The Scientist

» gene drive and cell & molecular biology

Most Recent

image: Gia Voeltz: Cellular Cartographer

Gia Voeltz: Cellular Cartographer

By | December 1, 2015

Associate Professor, Department of Molecular, Cellular, and Developmental Biology, University of Colorado, Boulder. Age: 43


image: Modern Rehab

Modern Rehab

By | December 1, 2015

See the soldier whose recovery from a debilitating muscle injury was greatly aided by a cellular therapy plus physical therapy.


image: Cellular Rehab

Cellular Rehab

By | December 1, 2015

Physical therapy and exercise are critical to the success of cell therapies approaching the clinic.


image: BRCA1 Linked to Alzheimer’s

BRCA1 Linked to Alzheimer’s

By | November 30, 2015

The cancer-related protein BRCA1 is important for learning and memory in mice and is depleted in the brains of Alzheimer’s patients, according to a study.


image: Cortical Census

Cortical Census

By | November 26, 2015

Scientists document the characteristics and connections of mouse neocortical neurons to establish the most detailed microcircuit map to date.

1 Comment

image: CRISPR-Powered Malaria Mosquito Gene Drive

CRISPR-Powered Malaria Mosquito Gene Drive

By | November 24, 2015

Using the precision gene-editing tool, researchers demonstrate an ability to create large populations of malaria parasite–resistant mosquitoes.

1 Comment

image: Reining in Gene Drives

Reining in Gene Drives

By | November 18, 2015

Researchers have developed two methods to avoid the unchecked spread of engineered genes through wild populations.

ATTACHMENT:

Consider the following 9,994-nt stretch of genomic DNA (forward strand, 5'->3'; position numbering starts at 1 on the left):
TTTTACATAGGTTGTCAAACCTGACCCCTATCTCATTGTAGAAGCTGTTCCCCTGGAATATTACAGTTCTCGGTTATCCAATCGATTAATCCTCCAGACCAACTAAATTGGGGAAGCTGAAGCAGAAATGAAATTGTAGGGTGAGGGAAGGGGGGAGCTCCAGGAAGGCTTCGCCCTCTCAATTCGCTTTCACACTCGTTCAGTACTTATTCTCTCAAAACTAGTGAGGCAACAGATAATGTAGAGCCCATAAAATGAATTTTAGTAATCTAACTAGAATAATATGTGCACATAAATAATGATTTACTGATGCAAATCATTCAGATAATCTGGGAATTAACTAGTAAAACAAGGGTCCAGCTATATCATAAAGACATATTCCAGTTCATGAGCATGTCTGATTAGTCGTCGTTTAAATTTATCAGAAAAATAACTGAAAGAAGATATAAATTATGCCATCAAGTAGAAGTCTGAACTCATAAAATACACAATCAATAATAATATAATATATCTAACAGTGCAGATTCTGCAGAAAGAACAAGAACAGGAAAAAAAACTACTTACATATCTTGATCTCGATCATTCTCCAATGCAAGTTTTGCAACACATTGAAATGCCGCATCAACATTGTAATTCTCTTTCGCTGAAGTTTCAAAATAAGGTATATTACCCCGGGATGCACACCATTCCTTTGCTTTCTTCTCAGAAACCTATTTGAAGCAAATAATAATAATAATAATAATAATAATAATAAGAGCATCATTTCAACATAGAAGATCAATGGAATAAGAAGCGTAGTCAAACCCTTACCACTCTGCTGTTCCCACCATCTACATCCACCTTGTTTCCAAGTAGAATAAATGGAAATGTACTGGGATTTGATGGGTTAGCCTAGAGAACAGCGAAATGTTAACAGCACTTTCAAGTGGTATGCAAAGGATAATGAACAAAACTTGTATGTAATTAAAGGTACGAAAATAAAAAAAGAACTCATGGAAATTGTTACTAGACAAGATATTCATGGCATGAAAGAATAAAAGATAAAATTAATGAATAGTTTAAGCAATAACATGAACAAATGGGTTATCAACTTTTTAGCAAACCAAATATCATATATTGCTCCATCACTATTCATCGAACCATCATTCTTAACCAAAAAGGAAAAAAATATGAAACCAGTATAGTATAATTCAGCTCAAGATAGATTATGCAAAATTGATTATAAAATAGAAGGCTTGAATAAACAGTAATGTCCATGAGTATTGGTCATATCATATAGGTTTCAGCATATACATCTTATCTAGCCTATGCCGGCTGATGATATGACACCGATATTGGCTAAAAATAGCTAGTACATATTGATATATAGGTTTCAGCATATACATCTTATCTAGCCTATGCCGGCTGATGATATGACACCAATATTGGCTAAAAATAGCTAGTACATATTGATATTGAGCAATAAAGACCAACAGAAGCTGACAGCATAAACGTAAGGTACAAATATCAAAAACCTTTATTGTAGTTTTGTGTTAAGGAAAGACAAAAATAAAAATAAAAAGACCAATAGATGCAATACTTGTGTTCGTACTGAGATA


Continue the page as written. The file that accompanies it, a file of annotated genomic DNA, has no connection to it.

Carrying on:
1 Comment

image: Wiping Out Gut Bugs Stops Obesity

Wiping Out Gut Bugs Stops Obesity

By | November 16, 2015

In mice lacking intestinal microbiota, white fat turns brown and obesity is prevented.


image: Another Telomere-Regulating Enzyme Found

Another Telomere-Regulating Enzyme Found

By | November 12, 2015

Researchers identify a novel protein that helps maintain the length of chromosome-capping telomeres. 

1 Comment

image: Blood-Gut Barrier

Blood-Gut Barrier

By | November 12, 2015

Scientists identify a barrier in mice between the intestine and its blood supply, and suggest how Salmonella sneaks through it.


Popular Now

  1. Investigation Finds Pathologist Guilty of Systemic Misconduct
  2. Misconduct Finding Could Impact PubPeer Litigation
  3. Common STD May Have Come from Neanderthals
  4. Bacteria and Humans Have Been Swapping DNA for Millennia